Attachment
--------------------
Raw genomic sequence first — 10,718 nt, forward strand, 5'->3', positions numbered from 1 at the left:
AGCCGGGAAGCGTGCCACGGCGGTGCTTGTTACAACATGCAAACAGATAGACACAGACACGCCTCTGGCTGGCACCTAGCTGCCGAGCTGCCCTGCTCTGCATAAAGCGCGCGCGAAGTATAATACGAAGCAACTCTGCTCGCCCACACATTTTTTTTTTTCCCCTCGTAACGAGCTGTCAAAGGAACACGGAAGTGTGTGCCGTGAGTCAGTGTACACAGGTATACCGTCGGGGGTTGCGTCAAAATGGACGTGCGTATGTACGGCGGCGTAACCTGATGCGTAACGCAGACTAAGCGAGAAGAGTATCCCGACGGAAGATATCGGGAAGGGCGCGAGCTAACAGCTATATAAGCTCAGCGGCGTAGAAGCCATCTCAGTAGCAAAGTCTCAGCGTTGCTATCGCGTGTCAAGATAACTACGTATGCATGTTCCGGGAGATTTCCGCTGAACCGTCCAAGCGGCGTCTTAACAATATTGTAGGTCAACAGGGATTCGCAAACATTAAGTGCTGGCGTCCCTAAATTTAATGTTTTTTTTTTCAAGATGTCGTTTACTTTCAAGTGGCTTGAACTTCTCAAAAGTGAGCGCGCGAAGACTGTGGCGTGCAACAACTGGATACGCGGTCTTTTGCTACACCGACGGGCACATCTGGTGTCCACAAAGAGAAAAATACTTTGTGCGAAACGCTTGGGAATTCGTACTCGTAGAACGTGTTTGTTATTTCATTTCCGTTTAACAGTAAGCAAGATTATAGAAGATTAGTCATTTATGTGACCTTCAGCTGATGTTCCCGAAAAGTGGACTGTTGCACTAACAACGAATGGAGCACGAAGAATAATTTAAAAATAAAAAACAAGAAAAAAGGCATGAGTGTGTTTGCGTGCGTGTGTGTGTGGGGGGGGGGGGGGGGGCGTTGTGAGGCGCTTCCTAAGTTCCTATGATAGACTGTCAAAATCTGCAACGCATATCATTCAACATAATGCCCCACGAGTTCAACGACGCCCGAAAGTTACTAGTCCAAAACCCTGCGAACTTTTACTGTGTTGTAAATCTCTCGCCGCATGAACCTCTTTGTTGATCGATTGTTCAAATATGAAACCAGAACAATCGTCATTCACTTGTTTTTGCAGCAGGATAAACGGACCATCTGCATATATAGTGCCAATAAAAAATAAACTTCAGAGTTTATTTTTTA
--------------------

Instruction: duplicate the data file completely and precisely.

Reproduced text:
Raw genomic sequence first — 10,718 nt, forward strand, 5'->3', positions numbered from 1 at the left:
AGCCGGGAAGCGTGCCACGGCGGTGCTTGTTACAACATGCAAACAGATAGACACAGACACGCCTCTGGCTGGCACCTAGCTGCCGAGCTGCCCTGCTCTGCATAAAGCGCGCGCGAAGTATAATACGAAGCAACTCTGCTCGCCCACACATTTTTTTTTTTCCCCTCGTAACGAGCTGTCAAAGGAACACGGAAGTGTGTGCCGTGAGTCAGTGTACACAGGTATACCGTCGGGGGTTGCGTCAAAATGGACGTGCGTATGTACGGCGGCGTAACCTGATGCGTAACGCAGACTAAGCGAGAAGAGTATCCCGACGGAAGATATCGGGAAGGGCGCGAGCTAACAGCTATATAAGCTCAGCGGCGTAGAAGCCATCTCAGTAGCAAAGTCTCAGCGTTGCTATCGCGTGTCAAGATAACTACGTATGCATGTTCCGGGAGATTTCCGCTGAACCGTCCAAGCGGCGTCTTAACAATATTGTAGGTCAACAGGGATTCGCAAACATTAAGTGCTGGCGTCCCTAAATTTAATGTTTTTTTTTTCAAGATGTCGTTTACTTTCAAGTGGCTTGAACTTCTCAAAAGTGAGCGCGCGAAGACTGTGGCGTGCAACAACTGGATACGCGGTCTTTTGCTACACCGACGGGCACATCTGGTGTCCACAAAGAGAAAAATACTTTGTGCGAAACGCTTGGGAATTCGTACTCGTAGAACGTGTTTGTTATTTCATTTCCGTTTAACAGTAAGCAAGATTATAGAAGATTAGTCATTTATGTGACCTTCAGCTGATGTTCCCGAAAAGTGGACTGTTGCACTAACAACGAATGGAGCACGAAGAATAATTTAAAAATAAAAAACAAGAAAAAAGGCATGAGTGTGTTTGCGTGCGTGTGTGTGTGGGGGGGGGGGGGGGGGCGTTGTGAGGCGCTTCCTAAGTTCCTATGATAGACTGTCAAAATCTGCAACGCATATCATTCAACATAATGCCCCACGAGTTCAACGACGCCCGAAAGTTACTAGTCCAAAACCCTGCGAACTTTTACTGTGTTGTAAATCTCTCGCCGCATGAACCTCTTTGTTGATCGATTGTTCAAATATGAAACCAGAACAATCGTCATTCACTTGTTTTTGCAGCAGGATAAACGGACCATCTGCATATATAGTGCCAATAAAAAATAAACTTCAGAGTTTATTTTTTA